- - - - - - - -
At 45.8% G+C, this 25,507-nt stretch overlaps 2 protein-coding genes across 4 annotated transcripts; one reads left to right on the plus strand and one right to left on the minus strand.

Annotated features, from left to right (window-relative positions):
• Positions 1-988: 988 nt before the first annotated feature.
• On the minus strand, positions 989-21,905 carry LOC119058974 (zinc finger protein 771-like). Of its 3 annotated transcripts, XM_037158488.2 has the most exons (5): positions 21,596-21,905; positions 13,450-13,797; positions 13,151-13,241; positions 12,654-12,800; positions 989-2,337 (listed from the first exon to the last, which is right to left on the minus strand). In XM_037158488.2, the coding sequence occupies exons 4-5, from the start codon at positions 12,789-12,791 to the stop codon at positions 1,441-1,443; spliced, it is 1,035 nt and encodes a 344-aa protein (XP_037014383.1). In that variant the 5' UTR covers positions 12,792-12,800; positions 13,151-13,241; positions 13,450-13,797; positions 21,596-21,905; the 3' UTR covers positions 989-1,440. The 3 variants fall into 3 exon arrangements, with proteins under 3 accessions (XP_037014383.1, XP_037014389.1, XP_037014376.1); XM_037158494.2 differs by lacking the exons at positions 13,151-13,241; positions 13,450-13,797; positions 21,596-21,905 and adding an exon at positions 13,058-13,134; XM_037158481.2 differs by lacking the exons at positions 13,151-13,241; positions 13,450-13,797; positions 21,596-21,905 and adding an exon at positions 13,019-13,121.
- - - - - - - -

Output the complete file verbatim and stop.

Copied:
At 45.8% G+C, this 25,507-nt stretch overlaps 2 protein-coding genes across 4 annotated transcripts; one reads left to right on the plus strand and one right to left on the minus strand.

Annotated features, from left to right (window-relative positions):
• Positions 1-988: 988 nt before the first annotated feature.
• On the minus strand, positions 989-21,905 carry LOC119058974 (zinc finger protein 771-like). Of its 3 annotated transcripts, XM_037158488.2 has the most exons (5): positions 21,596-21,905; positions 13,450-13,797; positions 13,151-13,241; positions 12,654-12,800; positions 989-2,337 (listed from the first exon to the last, which is right to left on the minus strand). In XM_037158488.2, the coding sequence occupies exons 4-5, from the start codon at positions 12,789-12,791 to the stop codon at positions 1,441-1,443; spliced, it is 1,035 nt and encodes a 344-aa protein (XP_037014383.1). In that variant the 5' UTR covers positions 12,792-12,800; positions 13,151-13,241; positions 13,450-13,797; positions 21,596-21,905; the 3' UTR covers positions 989-1,440. The 3 variants fall into 3 exon arrangements, with proteins under 3 accessions (XP_037014383.1, XP_037014389.1, XP_037014376.1); XM_037158494.2 differs by lacking the exons at positions 13,151-13,241; positions 13,450-13,797; positions 21,596-21,905 and adding an exon at positions 13,058-13,134; XM_037158481.2 differs by lacking the exons at positions 13,151-13,241; positions 13,450-13,797; positions 21,596-21,905 and adding an exon at positions 13,019-13,121.